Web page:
Growing prevalence of metabolic syndrome and type 2 diabetes may be behind rising liver cancer rates

Individuals with type 2 diabetes and other metabolic problems may be more likely to develop either of the two most common types of liver cancer, according to a new report published by a group of researchers from the National Cancer Institute.

The findings, which were published in the journal Hepatology, are important because liver cancer is generally associated with hepatitis infection and alcohol consumption. However, the new results could help medical professionals understand other risk factors. Additionally, the study underscores the importance of maintaining tight control over blood sugar levels.

For the study, the researchers analyzed the medical records of more than 4,000 individuals who had either of the two most common forms of liver cancer. They found that there is a strong association between metabolic syndrome - a collection of conditions including extended waistline, high blood pressure and cholesterol levels, impaired insulin sensitivity and unchecked blood sugar - and liver cancer.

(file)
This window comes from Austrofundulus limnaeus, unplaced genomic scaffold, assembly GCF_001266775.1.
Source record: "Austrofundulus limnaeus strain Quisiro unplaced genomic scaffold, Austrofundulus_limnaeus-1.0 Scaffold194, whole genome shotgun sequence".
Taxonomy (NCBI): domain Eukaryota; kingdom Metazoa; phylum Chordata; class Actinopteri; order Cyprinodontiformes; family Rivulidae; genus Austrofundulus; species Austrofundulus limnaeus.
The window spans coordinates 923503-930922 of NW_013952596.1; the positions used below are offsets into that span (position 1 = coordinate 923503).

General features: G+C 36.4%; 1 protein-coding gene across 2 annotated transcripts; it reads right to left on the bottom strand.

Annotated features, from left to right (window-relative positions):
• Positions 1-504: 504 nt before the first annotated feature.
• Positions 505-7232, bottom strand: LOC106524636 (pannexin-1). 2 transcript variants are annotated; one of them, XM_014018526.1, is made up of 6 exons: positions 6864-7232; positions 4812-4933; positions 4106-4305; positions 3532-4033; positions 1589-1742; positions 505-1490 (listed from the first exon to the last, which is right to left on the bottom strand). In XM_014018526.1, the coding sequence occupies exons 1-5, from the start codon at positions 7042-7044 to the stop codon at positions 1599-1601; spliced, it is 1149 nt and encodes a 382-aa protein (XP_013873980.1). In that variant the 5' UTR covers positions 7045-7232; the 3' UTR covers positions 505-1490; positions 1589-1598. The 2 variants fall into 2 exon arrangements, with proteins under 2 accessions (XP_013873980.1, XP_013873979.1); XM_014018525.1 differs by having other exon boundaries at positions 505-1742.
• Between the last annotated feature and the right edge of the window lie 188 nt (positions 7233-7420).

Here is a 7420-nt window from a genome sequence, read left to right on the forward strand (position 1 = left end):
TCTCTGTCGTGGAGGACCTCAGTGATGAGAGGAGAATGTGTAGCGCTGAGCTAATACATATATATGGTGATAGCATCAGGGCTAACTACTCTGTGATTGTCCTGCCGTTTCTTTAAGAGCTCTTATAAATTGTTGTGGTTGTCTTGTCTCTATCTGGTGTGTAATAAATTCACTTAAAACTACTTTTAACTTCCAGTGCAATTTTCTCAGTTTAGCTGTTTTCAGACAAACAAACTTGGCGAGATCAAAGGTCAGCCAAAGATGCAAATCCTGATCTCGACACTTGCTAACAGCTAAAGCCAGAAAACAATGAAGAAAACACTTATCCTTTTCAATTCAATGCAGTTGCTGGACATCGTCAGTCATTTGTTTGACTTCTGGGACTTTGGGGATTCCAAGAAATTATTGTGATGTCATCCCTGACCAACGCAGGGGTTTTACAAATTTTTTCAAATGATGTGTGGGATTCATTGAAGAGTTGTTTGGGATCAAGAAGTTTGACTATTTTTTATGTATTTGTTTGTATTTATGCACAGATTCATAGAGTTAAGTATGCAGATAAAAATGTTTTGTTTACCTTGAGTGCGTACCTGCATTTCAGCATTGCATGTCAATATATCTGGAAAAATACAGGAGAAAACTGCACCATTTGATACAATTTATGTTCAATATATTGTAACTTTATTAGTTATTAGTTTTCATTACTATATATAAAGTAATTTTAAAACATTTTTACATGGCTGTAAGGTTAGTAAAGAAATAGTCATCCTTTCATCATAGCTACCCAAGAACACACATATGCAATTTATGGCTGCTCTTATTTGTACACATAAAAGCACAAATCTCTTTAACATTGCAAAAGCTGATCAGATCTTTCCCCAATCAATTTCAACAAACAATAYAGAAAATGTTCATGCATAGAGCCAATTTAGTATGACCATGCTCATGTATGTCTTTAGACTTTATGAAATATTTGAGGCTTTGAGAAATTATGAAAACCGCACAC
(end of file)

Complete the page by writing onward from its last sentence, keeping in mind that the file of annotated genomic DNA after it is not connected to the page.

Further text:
Among patients with hepatocellular carcinoma (HCC), 37 percent had metabolic syndrome. The condition was present in 30 percent of those who developed intrahepatic cholangiocarcinoma (ICC). Just 17 percent of the general population who does not develop liver cancer has metabolic syndrome.

People with metabolic syndrome were 2.1 times more likely to develop HCC and 1.5 times more prone to ICC.

The researchers said that cases of liver cancer have been increasing in recent years. However, no one was entirely sure why this was, given the belief among medical professionals that alcohol consumption and hepatitis infections were to blame for most instances. The current findings help explain this mystery, suggesting that the worsening obesity and type 2 diabetes epidemics may play an important role in the growing prevalence of liver cancer.

"The risk of developing these primary liver cancers is significant for individuals with this condition," said Tania Welzel, MD, the lead researcher on the study. "Due to the high prevalence of metabolic syndrome, even small increases in the absolute risk for HCC and ICC may contribute to the increasing liver cancer burden."

She added that new efforts to control the spread of metabolic syndrome should be launched. This could have a multifold effect. First, it would limit the number of people who develop type 2 diabetes and cardiovascular problems. Secondly, the results suggest it could also curb rising liver cancer rates.